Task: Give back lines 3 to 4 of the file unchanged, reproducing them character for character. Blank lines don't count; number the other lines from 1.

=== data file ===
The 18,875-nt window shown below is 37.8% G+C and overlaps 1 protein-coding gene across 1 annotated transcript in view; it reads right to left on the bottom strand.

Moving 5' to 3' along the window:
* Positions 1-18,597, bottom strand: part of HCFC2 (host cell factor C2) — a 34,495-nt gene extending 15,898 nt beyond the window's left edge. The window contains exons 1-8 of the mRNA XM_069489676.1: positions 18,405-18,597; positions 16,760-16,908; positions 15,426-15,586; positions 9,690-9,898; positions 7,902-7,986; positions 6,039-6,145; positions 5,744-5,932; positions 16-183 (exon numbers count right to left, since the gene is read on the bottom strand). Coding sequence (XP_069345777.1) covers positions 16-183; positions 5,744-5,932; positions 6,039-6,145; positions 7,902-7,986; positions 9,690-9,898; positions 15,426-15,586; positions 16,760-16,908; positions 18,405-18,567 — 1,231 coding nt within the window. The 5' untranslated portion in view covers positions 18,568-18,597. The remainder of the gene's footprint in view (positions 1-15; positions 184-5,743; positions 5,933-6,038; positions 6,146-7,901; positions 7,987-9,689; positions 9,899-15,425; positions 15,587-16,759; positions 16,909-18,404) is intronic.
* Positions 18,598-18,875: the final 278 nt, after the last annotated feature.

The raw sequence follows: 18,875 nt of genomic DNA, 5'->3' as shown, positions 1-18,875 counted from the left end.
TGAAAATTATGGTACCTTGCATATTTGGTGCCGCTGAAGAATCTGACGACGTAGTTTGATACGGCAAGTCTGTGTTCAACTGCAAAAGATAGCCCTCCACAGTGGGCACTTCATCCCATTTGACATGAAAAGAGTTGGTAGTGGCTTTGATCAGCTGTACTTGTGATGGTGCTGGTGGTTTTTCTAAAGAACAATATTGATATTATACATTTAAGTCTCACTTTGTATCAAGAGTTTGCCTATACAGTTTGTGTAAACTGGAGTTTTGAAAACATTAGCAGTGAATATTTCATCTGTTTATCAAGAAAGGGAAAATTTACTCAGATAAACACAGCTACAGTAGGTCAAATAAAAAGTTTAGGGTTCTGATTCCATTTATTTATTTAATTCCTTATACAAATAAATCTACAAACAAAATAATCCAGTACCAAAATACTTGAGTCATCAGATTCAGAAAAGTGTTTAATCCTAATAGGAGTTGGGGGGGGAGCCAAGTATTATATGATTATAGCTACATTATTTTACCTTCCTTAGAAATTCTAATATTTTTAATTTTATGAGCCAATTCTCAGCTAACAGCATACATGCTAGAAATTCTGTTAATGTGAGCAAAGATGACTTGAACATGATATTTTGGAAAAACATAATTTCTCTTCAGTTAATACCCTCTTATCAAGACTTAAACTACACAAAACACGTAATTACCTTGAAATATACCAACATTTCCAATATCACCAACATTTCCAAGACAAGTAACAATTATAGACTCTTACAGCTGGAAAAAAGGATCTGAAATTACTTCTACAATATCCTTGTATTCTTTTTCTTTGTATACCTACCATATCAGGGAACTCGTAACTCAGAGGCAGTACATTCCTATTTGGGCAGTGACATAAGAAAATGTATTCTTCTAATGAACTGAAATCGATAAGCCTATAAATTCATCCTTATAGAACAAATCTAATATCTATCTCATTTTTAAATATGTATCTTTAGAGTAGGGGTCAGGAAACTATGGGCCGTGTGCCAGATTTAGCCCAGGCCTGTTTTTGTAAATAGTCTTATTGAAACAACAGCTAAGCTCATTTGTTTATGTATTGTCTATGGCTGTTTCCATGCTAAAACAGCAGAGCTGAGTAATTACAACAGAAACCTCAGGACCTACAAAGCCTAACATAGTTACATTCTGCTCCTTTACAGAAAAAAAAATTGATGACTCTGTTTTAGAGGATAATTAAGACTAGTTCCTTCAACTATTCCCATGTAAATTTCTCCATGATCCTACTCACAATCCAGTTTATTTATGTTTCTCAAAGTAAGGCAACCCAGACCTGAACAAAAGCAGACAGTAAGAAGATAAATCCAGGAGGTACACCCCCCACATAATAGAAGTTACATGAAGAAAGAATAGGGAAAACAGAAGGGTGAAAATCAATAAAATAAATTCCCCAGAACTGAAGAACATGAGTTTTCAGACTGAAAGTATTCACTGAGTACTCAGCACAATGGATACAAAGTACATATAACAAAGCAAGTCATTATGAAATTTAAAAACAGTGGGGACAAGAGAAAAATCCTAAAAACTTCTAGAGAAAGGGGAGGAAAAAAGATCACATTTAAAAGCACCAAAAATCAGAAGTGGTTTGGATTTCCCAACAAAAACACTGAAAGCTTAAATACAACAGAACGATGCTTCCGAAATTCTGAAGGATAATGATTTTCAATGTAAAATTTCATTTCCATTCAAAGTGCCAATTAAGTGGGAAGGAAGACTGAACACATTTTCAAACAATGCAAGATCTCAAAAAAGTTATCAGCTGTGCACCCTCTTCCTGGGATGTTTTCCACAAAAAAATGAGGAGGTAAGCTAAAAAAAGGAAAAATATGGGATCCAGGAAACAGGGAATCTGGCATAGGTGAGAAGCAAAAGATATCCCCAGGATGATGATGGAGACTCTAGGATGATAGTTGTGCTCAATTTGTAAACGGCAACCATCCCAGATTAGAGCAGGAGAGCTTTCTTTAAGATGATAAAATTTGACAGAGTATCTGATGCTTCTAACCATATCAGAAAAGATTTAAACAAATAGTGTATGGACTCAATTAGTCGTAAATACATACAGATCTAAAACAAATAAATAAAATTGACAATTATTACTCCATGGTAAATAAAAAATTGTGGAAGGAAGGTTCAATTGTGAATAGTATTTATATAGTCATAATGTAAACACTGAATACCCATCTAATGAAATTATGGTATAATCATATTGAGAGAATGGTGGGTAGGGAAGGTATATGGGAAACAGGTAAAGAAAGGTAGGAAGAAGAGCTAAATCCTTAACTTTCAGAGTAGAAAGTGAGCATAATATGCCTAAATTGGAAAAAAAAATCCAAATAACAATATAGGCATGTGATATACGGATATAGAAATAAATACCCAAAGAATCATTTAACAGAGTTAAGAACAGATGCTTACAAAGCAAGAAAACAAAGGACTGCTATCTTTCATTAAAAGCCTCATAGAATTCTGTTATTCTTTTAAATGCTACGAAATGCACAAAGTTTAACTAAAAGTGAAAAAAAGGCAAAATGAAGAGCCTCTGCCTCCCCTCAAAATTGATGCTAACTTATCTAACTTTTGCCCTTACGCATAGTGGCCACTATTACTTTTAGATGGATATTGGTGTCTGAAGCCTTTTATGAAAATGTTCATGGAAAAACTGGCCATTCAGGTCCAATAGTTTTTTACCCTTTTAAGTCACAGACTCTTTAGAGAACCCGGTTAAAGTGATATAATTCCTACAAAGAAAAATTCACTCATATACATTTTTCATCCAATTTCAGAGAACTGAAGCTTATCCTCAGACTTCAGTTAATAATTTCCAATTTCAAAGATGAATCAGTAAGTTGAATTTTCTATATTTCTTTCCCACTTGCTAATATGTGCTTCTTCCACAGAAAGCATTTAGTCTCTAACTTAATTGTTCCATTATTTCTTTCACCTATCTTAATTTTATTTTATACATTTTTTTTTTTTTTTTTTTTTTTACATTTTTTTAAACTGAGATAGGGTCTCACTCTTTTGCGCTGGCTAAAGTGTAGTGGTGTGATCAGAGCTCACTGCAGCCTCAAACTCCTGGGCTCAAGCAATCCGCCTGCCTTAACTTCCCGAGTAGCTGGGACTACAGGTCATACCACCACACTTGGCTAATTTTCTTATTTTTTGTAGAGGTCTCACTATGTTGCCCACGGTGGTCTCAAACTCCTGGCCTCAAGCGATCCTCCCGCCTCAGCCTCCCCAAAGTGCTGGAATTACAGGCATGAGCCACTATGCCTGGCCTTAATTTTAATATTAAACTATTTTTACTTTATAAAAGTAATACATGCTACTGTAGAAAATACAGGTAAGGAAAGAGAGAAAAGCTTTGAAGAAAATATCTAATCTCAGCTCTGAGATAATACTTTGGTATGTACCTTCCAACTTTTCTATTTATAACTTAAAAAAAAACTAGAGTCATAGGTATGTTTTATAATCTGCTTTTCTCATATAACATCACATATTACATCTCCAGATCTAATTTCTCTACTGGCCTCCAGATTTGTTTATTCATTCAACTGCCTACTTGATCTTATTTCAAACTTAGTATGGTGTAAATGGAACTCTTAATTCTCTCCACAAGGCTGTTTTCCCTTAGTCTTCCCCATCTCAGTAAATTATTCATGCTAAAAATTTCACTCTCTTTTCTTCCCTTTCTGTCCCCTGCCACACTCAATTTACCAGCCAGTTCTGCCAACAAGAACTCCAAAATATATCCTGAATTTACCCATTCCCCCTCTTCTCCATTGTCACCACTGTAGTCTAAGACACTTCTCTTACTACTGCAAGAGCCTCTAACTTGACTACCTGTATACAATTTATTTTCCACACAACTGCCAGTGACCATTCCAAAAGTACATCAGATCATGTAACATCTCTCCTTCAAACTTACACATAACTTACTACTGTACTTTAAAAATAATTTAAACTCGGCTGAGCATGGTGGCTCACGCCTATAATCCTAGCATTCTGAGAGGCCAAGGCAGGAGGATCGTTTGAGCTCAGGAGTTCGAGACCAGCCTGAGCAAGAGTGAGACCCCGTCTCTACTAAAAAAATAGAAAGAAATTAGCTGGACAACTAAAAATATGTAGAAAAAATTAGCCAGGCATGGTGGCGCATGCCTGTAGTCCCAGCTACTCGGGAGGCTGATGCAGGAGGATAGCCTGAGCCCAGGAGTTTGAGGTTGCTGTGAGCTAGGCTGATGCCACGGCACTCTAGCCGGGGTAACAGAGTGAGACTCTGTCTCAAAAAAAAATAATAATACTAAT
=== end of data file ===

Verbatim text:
* Positions 1-18,597, bottom strand: part of HCFC2 (host cell factor C2) — a 34,495-nt gene extending 15,898 nt beyond the window's left edge. The window contains exons 1-8 of the mRNA XM_069489676.1: positions 18,405-18,597; positions 16,760-16,908; positions 15,426-15,586; positions 9,690-9,898; positions 7,902-7,986; positions 6,039-6,145; positions 5,744-5,932; positions 16-183 (exon numbers count right to left, since the gene is read on the bottom strand). Coding sequence (XP_069345777.1) covers positions 16-183; positions 5,744-5,932; positions 6,039-6,145; positions 7,902-7,986; positions 9,690-9,898; positions 15,426-15,586; positions 16,760-16,908; positions 18,405-18,567 — 1,231 coding nt within the window. The 5' untranslated portion in view covers positions 18,568-18,597. The remainder of the gene's footprint in view (positions 1-15; positions 184-5,743; positions 5,933-6,038; positions 6,146-7,901; positions 7,987-9,689; positions 9,899-15,425; positions 15,587-16,759; positions 16,909-18,404) is intronic.
* Positions 18,598-18,875: the final 278 nt, after the last annotated feature.